After I left my Assembly of God upbringing, the trendy thing became to have a yearly Halloween production of "Heaven's Gates, Hell's Flames", which people were told to invite their unsaved friends to. I have never seen the show live, but from the bits I have seen online, I gather that the idea is to get people to come to Christ by making them scared shitless not to.

I'm not sure that's the approach Christ would prefer we use.

Something about this upcoming time of year causes many of these memories to surface. I grew up believing that God cared about us enough to send Jesus for us, but beyond that, He pretty much couldn't stand us. I grew up believing that God looked for reasons to punish me, and I not only needed to fear screwing up in the world outside -- maybe by inadvertantly participating in satanic activity--but I also needed to fear the world inside my own mind and spirit, lest I fall into a sin as egregious as depression.

As the fall celebrations give way to the big moneymaker, Christmas, claims staked by the church-at-large become even more glaring. If you're going to mention the holiday, it better be by way of a "Merry Christmas". Don't pull me into your "happy holidays", inclusive, ecumenical, Christ-hating greetings. And if your store sells cards that contain any such greetings, I won't shop there.

Actually, I don't really care how you greet me, as long as it's kind. I think I'm "supposed" to care, though, or my salvation may be questionable.

I have a friend that I walk with, and on our walks, we usually end up talking about churchy things. She attends a church very similar to the one I grew up in, and still believes much of what I have abandoned. We were discussing the economy and the bleak job market in northern Michigan, and somehow we moved to the topic of men and women in the work place. She believes that women should not make more money than men, or hold a position that ranks higher than a man's. I wanted to enjoy the walk, and chose not to argue.

We also talked about the plight of being human. Life is hard. Nobody gets through it unscathed. We talked about addiction, and the reality that having Jesus in your life doesn't mean you'll never struggle with it again. We talked about the struggle life can be, and how sometimes it's enough just to get up and face the day when you're going through a hard time. She went on to discuss the sins people struggle, drugs, rock and roll, and depression. Once again, I decided not to argue with her.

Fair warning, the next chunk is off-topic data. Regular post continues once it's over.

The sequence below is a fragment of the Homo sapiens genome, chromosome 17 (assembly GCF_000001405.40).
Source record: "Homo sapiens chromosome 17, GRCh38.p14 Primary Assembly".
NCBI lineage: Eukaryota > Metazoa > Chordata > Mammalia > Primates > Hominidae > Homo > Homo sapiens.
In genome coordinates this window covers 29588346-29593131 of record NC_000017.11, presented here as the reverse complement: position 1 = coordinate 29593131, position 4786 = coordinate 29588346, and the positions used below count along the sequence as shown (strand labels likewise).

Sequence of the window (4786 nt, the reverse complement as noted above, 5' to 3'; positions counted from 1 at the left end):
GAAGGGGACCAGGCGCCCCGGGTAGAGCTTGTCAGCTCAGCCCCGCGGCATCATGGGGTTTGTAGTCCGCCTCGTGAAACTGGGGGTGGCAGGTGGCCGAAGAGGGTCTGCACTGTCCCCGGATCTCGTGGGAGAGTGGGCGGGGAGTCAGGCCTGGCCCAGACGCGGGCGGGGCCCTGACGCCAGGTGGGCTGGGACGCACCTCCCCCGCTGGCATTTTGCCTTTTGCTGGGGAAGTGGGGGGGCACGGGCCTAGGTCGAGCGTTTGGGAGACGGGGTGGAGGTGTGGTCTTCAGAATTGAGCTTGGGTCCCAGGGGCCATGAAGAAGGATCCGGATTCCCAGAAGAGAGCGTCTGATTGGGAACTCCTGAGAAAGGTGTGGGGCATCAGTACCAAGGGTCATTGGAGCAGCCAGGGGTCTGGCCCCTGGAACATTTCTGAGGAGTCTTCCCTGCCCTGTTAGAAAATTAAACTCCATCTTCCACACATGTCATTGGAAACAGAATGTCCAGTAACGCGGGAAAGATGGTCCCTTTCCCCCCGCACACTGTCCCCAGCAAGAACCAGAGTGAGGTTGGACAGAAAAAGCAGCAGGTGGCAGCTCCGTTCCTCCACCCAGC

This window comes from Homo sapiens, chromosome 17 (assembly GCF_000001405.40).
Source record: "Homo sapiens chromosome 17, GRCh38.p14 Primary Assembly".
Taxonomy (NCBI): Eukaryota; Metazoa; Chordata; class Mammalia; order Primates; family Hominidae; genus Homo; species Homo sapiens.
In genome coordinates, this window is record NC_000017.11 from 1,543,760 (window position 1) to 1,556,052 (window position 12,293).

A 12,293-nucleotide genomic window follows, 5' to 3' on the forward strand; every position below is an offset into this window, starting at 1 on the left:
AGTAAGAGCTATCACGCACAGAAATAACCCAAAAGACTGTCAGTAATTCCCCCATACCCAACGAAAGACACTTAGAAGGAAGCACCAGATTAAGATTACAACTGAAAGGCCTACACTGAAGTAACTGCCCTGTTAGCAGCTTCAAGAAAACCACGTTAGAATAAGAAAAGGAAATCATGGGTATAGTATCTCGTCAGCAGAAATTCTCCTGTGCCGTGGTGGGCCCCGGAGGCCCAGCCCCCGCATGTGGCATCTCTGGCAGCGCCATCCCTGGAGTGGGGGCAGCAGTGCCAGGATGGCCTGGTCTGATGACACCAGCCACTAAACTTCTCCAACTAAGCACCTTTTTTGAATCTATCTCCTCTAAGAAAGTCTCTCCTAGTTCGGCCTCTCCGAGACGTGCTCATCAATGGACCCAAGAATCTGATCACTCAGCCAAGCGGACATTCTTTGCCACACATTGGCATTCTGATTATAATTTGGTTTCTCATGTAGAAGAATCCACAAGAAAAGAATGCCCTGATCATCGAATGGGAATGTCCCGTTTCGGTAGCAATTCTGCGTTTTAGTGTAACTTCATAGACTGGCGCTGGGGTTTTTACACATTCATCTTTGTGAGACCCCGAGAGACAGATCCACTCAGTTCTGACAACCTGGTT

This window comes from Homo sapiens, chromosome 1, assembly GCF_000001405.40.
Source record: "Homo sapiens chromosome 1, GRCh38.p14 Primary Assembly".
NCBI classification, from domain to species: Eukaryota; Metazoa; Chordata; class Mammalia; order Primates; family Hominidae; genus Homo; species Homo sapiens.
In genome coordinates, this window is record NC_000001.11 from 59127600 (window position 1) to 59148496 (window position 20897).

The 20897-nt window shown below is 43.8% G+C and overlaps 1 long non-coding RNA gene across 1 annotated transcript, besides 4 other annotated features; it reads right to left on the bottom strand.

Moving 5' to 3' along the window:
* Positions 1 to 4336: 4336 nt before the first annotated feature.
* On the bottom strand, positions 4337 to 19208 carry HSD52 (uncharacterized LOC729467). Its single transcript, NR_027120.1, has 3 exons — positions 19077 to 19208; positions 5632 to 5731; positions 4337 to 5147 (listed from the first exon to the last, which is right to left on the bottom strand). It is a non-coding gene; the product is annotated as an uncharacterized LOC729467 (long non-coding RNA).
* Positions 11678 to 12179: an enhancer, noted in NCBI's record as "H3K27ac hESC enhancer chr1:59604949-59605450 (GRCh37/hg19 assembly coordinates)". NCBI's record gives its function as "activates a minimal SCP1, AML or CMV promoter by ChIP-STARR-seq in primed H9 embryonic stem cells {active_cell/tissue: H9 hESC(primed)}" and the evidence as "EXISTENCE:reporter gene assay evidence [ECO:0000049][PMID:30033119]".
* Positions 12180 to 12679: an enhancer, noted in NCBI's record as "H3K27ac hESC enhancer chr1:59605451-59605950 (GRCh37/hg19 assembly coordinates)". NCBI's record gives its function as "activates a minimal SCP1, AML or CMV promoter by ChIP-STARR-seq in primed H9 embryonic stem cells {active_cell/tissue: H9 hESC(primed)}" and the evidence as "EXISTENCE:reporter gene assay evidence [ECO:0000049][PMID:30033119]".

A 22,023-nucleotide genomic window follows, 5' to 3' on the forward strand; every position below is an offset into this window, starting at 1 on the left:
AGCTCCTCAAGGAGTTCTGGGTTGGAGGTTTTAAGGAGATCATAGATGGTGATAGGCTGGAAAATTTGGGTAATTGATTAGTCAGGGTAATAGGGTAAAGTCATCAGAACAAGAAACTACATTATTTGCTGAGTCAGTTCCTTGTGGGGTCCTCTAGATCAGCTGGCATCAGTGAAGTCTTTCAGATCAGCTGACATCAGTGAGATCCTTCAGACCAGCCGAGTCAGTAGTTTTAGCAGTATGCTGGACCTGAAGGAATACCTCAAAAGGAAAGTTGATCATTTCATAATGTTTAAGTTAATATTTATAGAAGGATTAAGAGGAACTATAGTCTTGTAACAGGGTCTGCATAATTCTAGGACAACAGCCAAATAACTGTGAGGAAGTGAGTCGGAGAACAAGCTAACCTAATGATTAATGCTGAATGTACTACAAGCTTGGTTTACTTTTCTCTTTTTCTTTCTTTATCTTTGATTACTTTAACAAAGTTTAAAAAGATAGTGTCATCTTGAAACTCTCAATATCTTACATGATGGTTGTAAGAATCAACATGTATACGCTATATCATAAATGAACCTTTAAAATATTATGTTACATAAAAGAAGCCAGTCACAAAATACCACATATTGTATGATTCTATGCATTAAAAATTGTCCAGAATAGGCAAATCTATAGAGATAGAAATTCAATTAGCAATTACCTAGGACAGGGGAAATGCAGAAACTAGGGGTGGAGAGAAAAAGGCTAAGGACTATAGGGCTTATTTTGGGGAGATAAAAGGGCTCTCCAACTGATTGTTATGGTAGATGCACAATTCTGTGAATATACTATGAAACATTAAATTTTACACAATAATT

She feels empowered by her beliefs, and while I cannot agree with her even in the slightest degree, I am not going to take those things away from her to attempt to minimize her in any way because she has these beliefs. She believes what she is told to believe, as long as the one telling her is her pastor and he says he can prove it with a Bible verse.

Still, it saddens me that so many of these ideas are still being kicked around in some church circles as though they are biblically based, when they are nothing of the kind and only serve to alienate people from Jesus. It's not enough that you're struggling with substance abuse or mental illness. Now, you have to feel guilty on top of it.

"God doesn't like any of us all that much, but he especially doesn't like YOU." That's the message I walked away with on most Sunday mornings.

These days, I'm not really sure where my place is in the whole church scene. I'm not interested in being churchy. I'm interested in being Jesusy, and raising my son to be Jesusy in his own way, as well. I think we can be Jesusy and still celebrate Jaden's first Halloween, and wish people "happy holidays" during the upcoming holiday season. I think we can be Jesusy without fearing the world around us. I think we can even be Jesusy if we believe that not only does God love us enough to send His only son, but God actually likes us a lot, too.

Having a son to raise has made me re-evaluate many of the beliefs I grew up with, in contrast to the beliefs I have now, and find the best way to teach my son about Jesus. I haven't figured that part out yet, other than knowing that I don't want him to have the same fearful, self-loathing perception of things that I did.

Comments: Post a Comment

Subscribe to Post Comments [Atom]

<< Home

This page is powered by Blogger. Isn't yours?

Subscribe to Posts [Atom]